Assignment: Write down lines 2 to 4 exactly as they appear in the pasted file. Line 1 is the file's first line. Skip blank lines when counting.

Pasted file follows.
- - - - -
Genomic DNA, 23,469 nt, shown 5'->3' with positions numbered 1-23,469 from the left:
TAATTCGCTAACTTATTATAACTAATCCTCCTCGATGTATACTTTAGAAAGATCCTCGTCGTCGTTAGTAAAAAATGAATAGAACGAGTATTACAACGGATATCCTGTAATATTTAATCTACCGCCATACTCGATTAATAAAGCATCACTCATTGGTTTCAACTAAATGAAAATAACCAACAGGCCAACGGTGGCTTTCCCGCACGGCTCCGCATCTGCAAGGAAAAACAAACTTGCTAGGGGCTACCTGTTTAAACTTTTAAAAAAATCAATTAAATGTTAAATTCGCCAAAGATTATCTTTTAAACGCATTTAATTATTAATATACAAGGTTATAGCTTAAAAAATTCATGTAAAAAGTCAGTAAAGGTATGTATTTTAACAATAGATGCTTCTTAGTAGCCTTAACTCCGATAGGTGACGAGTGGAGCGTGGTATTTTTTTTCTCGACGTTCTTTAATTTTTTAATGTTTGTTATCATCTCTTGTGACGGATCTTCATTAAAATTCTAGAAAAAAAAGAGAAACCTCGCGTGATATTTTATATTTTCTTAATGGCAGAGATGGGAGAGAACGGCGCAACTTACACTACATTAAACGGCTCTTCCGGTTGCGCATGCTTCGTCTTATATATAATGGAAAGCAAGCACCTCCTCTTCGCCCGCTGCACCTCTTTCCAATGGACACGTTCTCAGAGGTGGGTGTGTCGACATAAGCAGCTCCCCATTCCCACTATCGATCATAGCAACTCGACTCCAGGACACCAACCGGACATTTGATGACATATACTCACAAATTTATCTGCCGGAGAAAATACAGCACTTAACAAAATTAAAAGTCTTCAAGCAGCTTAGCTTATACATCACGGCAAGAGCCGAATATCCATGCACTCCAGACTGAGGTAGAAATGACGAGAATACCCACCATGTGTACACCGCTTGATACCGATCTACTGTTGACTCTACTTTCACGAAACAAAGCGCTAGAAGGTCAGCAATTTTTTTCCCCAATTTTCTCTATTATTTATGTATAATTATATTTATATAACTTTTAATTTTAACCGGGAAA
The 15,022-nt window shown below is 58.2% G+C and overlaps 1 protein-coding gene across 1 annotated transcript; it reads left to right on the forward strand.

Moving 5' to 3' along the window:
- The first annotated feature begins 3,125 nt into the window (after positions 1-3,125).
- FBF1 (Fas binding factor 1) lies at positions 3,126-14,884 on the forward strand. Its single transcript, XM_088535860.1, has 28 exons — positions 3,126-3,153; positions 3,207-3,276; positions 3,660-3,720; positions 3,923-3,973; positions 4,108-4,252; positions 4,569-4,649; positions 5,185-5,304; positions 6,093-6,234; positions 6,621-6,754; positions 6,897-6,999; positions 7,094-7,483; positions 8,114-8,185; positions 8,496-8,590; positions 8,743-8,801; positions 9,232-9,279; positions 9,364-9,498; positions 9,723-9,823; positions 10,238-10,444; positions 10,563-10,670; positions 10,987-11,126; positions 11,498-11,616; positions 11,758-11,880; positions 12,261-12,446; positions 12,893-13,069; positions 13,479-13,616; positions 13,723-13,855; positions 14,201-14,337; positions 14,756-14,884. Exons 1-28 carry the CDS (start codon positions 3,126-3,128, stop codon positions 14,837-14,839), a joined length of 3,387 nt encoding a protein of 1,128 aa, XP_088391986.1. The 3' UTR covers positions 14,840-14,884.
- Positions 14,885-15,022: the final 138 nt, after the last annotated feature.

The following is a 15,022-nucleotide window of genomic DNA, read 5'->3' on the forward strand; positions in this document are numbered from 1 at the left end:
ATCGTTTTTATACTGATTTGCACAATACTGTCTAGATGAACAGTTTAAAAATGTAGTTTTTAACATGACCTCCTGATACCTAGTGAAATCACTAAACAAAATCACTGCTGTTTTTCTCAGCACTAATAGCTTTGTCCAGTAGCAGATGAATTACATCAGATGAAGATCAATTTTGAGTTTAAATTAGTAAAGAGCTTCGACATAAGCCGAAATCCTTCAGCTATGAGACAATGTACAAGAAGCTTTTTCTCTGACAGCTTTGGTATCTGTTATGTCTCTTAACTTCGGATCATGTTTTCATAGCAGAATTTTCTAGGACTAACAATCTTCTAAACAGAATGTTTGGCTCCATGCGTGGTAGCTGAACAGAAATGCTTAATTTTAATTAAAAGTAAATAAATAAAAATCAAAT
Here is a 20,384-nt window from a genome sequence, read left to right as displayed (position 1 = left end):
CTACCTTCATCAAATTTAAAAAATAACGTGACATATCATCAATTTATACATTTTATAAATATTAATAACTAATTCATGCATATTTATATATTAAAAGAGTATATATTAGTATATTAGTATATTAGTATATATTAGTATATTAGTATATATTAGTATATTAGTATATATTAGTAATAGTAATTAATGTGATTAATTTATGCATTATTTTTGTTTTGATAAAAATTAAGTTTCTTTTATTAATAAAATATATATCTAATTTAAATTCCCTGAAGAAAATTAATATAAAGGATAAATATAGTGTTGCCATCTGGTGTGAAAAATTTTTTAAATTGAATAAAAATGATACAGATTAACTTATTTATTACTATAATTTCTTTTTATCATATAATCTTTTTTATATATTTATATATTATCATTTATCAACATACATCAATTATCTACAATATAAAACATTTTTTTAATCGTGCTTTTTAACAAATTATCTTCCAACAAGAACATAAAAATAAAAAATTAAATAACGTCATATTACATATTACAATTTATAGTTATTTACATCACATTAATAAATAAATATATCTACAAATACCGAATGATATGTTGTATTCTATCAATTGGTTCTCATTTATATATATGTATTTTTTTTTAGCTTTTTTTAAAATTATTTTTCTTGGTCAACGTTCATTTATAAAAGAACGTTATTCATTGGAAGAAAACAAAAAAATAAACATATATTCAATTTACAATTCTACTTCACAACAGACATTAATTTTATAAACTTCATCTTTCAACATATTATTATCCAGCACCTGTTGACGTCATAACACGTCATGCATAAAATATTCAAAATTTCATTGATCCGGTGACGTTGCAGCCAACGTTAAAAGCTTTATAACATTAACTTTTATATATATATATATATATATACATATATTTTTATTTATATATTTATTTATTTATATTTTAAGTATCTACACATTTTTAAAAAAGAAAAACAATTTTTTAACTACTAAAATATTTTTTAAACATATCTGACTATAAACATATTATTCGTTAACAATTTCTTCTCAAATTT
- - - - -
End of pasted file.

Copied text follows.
TAATTCGCTAACTTATTATAACTAATCCTCCTCGATGTATACTTTAGAAAGATCCTCGTCGTCGTTAGTAAAAAATGAATAGAACGAGTATTACAACGGATATCCTGTAATATTTAATCTACCGCCATACTCGATTAATAAAGCATCACTCATTGGTTTCAACTAAATGAAAATAACCAACAGGCCAACGGTGGCTTTCCCGCACGGCTCCGCATCTGCAAGGAAAAACAAACTTGCTAGGGGCTACCTGTTTAAACTTTTAAAAAAATCAATTAAATGTTAAATTCGCCAAAGATTATCTTTTAAACGCATTTAATTATTAATATACAAGGTTATAGCTTAAAAAATTCATGTAAAAAGTCAGTAAAGGTATGTATTTTAACAATAGATGCTTCTTAGTAGCCTTAACTCCGATAGGTGACGAGTGGAGCGTGGTATTTTTTTTCTCGACGTTCTTTAATTTTTTAATGTTTGTTATCATCTCTTGTGACGGATCTTCATTAAAATTCTAGAAAAAAAAGAGAAACCTCGCGTGATATTTTATATTTTCTTAATGGCAGAGATGGGAGAGAACGGCGCAACTTACACTACATTAAACGGCTCTTCCGGTTGCGCATGCTTCGTCTTATATATAATGGAAAGCAAGCACCTCCTCTTCGCCCGCTGCACCTCTTTCCAATGGACACGTTCTCAGAGGTGGGTGTGTCGACATAAGCAGCTCCCCATTCCCACTATCGATCATAGCAACTCGACTCCAGGACACCAACCGGACATTTGATGACATATACTCACAAATTTATCTGCCGGAGAAAATACAGCACTTAACAAAATTAAAAGTCTTCAAGCAGCTTAGCTTATACATCACGGCAAGAGCCGAATATCCATGCACTCCAGACTGAGGTAGAAATGACGAGAATACCCACCATGTGTACACCGCTTGATACCGATCTACTGTTGACTCTACTTTCACGAAACAAAGCGCTAGAAGGTCAGCAATTTTTTTCCCCAATTTTCTCTATTATTTATGTATAATTATATTTATATAACTTTTAATTTTAACCGGGAAA
The 15,022-nt window shown below is 58.2% G+C and overlaps 1 protein-coding gene across 1 annotated transcript; it reads left to right on the forward strand.

Moving 5' to 3' along the window: